Politics is for Power

by Eitan Hersh

Posted Apr 5, 2021

I am precisely the target audience for this book, someone who wants to be politically active and pretends that paying attention to the news and the latest polls is doing something. I haven't changed my ways yet, but knowing is half the battle... I hope.

Here is how Hersh defines 'political hobbyism':

a catchall phrase for consuming and participating in politics by obsessive news-following and online “slacktivism,” by feeling the need to offer a hot take for each daily political flare-up, by emoting and arguing and debating, almost all of this from behind screens or with earphones on.

I see myself and I don't like it. I went canvassing for the first time, for Bernie, about six months before reading this book, but it felt empty. I now understand why, and what would work better.

Here are the problems with political hobbyism.


First, we are making politics worse. Our collective treatment of politics as if it were a sport affects how politicians behave. They increasingly believe they benefit from feeding the red meat of outrage to their respective bases, constantly grandstanding for the chance that a video of themselves will go viral. In treating politics like a hobby, we have demanded they act that way.


Second, hobbyism takes us away from spending time working with others to acquire power. While we sit at home, people who seek political control are out winning over voters.

He goes on to give some great examples of what it means to work with others to acquire power, and how political organizing has changed over the last ~50 years. From changes in laws around patronage to political tribalism:

In 1964, the presidential candidates were Lyndon Johnson and Barry Goldwater, who were unquestionably more extreme in their policy differences than Obama and Romney. Yet survey takers did not respond as if the stakes were as high. What changed? In part, what has changed is that Americans have started to treat political parties as they treat sports teams.

What works:

  • Listening to your neighbors
  • Building trust over the long term
  • Community service, e.g., day care and senior care
  • Bottom-up organizing

Bottom-up organizing, where the top of an organization provides resources and some guidance but doesn't micromanage each local group, feels the most important to me. The idea that a political campaign should provide canvassers and phone bankers with a script and talking points is intuitively appealing. It makes it easy to get volunteers started and does as much as possible to control the message. It also feels empty for both sides of the conversation, and it makes a real connection and persuasion impossible.

The opposite is 'deep canvassing':

[I]n deep canvassing, volunteers focus on being good listeners and on making a human connection to someone they might disagree with. They are emissaries from one party to another, looking for goodwill.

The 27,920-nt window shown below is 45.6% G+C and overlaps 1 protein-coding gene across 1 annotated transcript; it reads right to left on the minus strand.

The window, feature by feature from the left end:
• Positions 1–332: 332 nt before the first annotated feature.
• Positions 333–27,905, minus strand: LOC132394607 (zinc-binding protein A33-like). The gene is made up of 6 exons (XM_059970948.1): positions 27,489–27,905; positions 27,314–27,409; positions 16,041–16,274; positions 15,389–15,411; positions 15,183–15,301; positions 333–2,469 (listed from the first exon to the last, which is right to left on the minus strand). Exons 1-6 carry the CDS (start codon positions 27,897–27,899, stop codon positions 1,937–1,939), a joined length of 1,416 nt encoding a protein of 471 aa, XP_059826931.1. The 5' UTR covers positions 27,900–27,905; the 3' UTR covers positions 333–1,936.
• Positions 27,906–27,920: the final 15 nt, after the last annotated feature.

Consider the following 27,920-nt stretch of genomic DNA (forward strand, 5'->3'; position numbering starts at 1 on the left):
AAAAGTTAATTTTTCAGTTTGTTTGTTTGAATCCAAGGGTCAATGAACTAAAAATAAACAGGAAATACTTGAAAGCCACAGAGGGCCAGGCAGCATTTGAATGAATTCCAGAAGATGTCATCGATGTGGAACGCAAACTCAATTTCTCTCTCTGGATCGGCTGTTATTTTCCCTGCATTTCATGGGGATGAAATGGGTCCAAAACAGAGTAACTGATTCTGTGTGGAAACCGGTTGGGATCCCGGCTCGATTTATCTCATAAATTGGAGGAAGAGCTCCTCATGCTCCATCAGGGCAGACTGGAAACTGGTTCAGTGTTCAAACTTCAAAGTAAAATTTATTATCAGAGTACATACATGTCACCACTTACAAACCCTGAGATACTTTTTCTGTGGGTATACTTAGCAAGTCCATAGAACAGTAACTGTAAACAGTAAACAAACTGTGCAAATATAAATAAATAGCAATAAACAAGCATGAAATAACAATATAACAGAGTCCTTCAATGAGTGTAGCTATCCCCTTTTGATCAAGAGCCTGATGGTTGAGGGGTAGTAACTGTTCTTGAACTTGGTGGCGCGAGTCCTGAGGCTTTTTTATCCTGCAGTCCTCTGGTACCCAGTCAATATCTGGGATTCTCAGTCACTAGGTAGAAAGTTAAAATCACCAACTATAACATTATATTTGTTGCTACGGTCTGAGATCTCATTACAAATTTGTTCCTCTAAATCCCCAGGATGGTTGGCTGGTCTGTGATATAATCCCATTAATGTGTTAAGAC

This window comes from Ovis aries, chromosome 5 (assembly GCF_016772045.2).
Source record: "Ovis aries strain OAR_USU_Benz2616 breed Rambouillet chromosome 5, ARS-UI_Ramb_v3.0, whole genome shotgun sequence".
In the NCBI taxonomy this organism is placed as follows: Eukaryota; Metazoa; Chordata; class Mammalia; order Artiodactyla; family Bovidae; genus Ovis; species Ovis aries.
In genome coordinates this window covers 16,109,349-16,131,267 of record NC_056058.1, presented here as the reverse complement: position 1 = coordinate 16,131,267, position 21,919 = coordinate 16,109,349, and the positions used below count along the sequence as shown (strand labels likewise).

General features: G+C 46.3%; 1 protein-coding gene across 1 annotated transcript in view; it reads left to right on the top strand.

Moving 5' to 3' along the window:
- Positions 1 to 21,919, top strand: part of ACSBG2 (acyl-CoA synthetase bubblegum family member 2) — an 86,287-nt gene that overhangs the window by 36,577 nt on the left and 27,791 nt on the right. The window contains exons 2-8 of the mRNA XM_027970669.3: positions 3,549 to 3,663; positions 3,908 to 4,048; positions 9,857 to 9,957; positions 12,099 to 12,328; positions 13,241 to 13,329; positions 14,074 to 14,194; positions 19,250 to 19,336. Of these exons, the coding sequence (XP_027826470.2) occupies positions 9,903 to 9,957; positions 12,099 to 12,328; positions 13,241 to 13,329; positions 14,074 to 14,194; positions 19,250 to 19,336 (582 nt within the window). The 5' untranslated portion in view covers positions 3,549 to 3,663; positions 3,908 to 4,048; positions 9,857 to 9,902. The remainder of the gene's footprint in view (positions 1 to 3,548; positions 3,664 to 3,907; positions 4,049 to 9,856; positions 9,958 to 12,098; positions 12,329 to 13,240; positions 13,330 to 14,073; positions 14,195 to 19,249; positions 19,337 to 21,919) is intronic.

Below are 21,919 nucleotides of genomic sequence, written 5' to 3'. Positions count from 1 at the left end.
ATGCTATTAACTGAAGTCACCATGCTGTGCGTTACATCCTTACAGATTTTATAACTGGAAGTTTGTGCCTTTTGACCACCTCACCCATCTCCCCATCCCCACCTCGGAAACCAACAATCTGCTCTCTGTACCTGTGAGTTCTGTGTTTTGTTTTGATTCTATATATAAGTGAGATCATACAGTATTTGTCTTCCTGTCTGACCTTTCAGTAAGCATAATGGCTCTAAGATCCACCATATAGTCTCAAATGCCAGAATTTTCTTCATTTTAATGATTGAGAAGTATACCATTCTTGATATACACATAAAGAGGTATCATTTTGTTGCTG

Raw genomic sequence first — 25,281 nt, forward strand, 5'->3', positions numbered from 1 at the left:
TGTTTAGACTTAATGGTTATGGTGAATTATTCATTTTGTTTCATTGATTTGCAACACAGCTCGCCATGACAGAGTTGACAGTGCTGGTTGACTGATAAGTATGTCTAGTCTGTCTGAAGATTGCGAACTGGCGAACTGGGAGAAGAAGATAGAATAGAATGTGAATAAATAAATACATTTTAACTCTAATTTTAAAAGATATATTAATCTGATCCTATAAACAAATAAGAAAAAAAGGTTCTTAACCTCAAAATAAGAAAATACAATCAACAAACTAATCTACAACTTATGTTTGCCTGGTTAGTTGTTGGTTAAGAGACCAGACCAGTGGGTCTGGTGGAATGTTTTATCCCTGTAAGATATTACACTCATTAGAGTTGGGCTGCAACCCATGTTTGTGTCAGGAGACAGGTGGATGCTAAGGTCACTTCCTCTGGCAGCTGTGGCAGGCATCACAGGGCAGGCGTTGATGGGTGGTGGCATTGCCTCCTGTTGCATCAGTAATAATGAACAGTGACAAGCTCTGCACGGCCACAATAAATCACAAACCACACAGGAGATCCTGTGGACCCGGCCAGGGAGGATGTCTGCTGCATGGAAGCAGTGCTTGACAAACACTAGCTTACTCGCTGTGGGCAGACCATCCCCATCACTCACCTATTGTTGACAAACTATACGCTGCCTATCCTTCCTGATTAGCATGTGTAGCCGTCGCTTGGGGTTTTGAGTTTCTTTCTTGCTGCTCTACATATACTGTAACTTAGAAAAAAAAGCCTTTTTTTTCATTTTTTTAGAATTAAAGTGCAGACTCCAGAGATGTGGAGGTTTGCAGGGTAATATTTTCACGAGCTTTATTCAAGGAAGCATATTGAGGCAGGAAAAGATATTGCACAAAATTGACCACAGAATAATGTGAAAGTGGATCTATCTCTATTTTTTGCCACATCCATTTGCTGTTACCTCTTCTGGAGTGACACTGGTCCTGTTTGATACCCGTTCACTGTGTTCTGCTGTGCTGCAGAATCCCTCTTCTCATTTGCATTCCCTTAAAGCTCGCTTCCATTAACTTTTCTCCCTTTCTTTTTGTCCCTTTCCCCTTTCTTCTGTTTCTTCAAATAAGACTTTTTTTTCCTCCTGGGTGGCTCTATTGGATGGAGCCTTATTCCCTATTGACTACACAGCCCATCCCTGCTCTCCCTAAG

Which sounds hard, because it is.

A group of volunteers focused on a single mission is the other recommended approach. That has been working well for the right but not for the left:

Political hobbyism on the left also stands in sharp contrast to the most successful recent political movements, which have been on the right—the right-to-life movement, the gun rights movement—which were developed around chapter-based, local organizations with thousands of volunteers willing to roll up their sleeves and, slowly and steadily, achieve modest political goals: taking over political party committees, quietly seeding judicial offices, recruiting state legislative candidates—activities that seem beneath the political hobbyist who is strictly infatuated with national political drama.

I would love to see a progressive organization (and I imagine DSA and probably others are doing some or most of this already) providing emergency day care and senior care and seasonal community support, like a spring bike tune-up meetup. The message is: "We want this for everyone and we want the government to help so that these services are accessible to all. Until then, we are going to use our modest resources to provide as much as we can. And, by the way, here is who you should vote for in local, state, and federal elections so that this happens sooner."

I have a sense that the best way that progressives can create the kind of "chapter-based, local organizations" that make a real difference is through a growth in union membership.

In 2017, while trying to figure out how to get a cannabis company started and do the basics like open a bank account, we found out the UFCW in California would help all new cannabis companies get a bank account at some affiliated credit union if we signed a Neutrality and Card Check Agreement. That agreement stated that we would not oppose or interfere with any organizing effort.

I wanted to do it. I thought that we would run the kind of operation where it wouldn't be a big deal either way, a place that supported its employees regardless of the threat of a strike. I supported unions in a theoretical, political-hobbyist way. Our advisors told us that fundraising would be much more difficult and it would generally make operating the company more difficult for us.

We didn't do it. We never got to the point of operations with our own facility where it mattered (my teammates moved on to operate from within a client's site and organization while I stayed in Seattle). I regret it anyway. I want unions to gain power and am finding reasons for optimism.